Feb.25 (GMM/Inautonews.com) McLaren’s media statement has not stopped rampant speculation about the crash that left Fernando Alonso in hospital for four days and counting.
Many insiders are blaming the Woking based team, not only for waiting 28 hours to explain the bizarre accident but then insisting it was entirely “normal”.
But drivers are rarely knocked unconscious and airlifted to hospital, and when they reportedly then pass every medical test, they are not normally kept in hospital for several days.
It is also not normal for a team’s detailed account of a crash to be so widely contradicted by other evidence.
For instance, trackside photographer Jordi Vidal has released an image that contradicts McLaren’s claim that Alonso ran onto the Astroturf on the outside of turn 3 before losing control in a gust of wind.
Vidal also denied McLaren’s claims that it was particularly windy at the time, and he agreed with Sebastian Vettel that the Spaniard was not driving at full speed.
Vettel, who was following the Spaniard at the time of the crash, recalled: “The speed was slow, maybe 150kph. Then he turned right into the wall. It looked strange. It did not look like a (normal) accident.”
La Gazzetta dello Sport quoted an F1 engineer as saying: “With the downforce in F1, McLaren’s explanation is plausible if he (Alonso) was pushing hard, as (Carlos) Sainz was.
“But not with the speed that Alonso was doing, as the photo taken just before shows that he was in the middle of the track”.
Close to Alonso throughout his career, Flavio Briatore told the Italian press this week that the 33-year-old does not remember anything about the crash.
Alonso’s friend Pedro de la Rosa steadfastly refused to comment on Tuesday after visiting his countryman in hospital.
Manager Luis Garcia Abad, meanwhile, told Spanish reporters that the impact instantly knocked Alonso out.
But La Gazzetta dello Sport quotes a McLaren mechanic as suggesting Alonso was not immediately unconscious.
“They (engineers) called Fernando, but only strange and muffled groans came over the radio, and then after a final moan there was silence,” the mechanic reportedly said.
Former McLaren driver Martin Brundle also furrowed his brow at the McLaren explanation, saying it is “unusual” for a driver to have apparently downshifted after losing control.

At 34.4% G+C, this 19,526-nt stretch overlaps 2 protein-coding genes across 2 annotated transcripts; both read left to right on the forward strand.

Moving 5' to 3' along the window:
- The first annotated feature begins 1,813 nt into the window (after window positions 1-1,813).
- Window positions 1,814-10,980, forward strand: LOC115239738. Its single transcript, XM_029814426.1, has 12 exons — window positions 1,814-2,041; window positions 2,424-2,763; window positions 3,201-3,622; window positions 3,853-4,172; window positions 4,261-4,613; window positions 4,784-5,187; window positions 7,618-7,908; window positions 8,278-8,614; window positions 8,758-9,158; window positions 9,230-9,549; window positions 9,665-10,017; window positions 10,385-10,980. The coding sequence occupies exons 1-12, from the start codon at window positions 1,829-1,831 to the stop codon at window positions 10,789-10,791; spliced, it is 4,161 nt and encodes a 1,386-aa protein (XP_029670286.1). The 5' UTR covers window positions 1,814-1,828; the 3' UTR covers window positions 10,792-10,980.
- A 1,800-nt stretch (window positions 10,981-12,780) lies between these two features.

“Still seems strange such a relatively mild incident in F1 terms hospitalised him,” the Briton also said on Twitter.
The tangled tale has moved former F1 driver Ivan Capelli to call for more information to be released.
“Something strange happened,” he said, “but in formula one there is often silence.
“An answer has to be given to what happened, if only so that drivers can be relaxed before the start of the new season.”
Michael Schmidt, a highly respected German journalist for Auto Motor und Sport, wonders why McLaren has not released footage from Alonso’s on-board camera.
Not only that, at the Circuit de Catalunya, dozens of CCTV cameras capture footage from every inch of the track, “So there must be a film of the accident”, Schmidt insisted.
“If there is, why is it being withheld?”
Writing on his blog f1-insider.com, Sport Bild journalist Ralf Bach claimed: “FIA officials were behaving very strangely on Sunday evening — and the Federation is not even responsible for testing.”
Not everyone believes the conspiracies, however. Livio Oricchio, a veteran journalist, said he doubts McLaren-Honda or the FIA would be covering up Alonso’s electrocution by a faulty ERS system.
“Imagine the damage to F1 if another driver suffered a similar incident and the FIA had been aware of what happened to Alonso,” the Globo correspondent wrote.
Spain’s AS newspaper said Alonso could be discharged from hospital on Wednesday, the day before the final pre-season test action begins.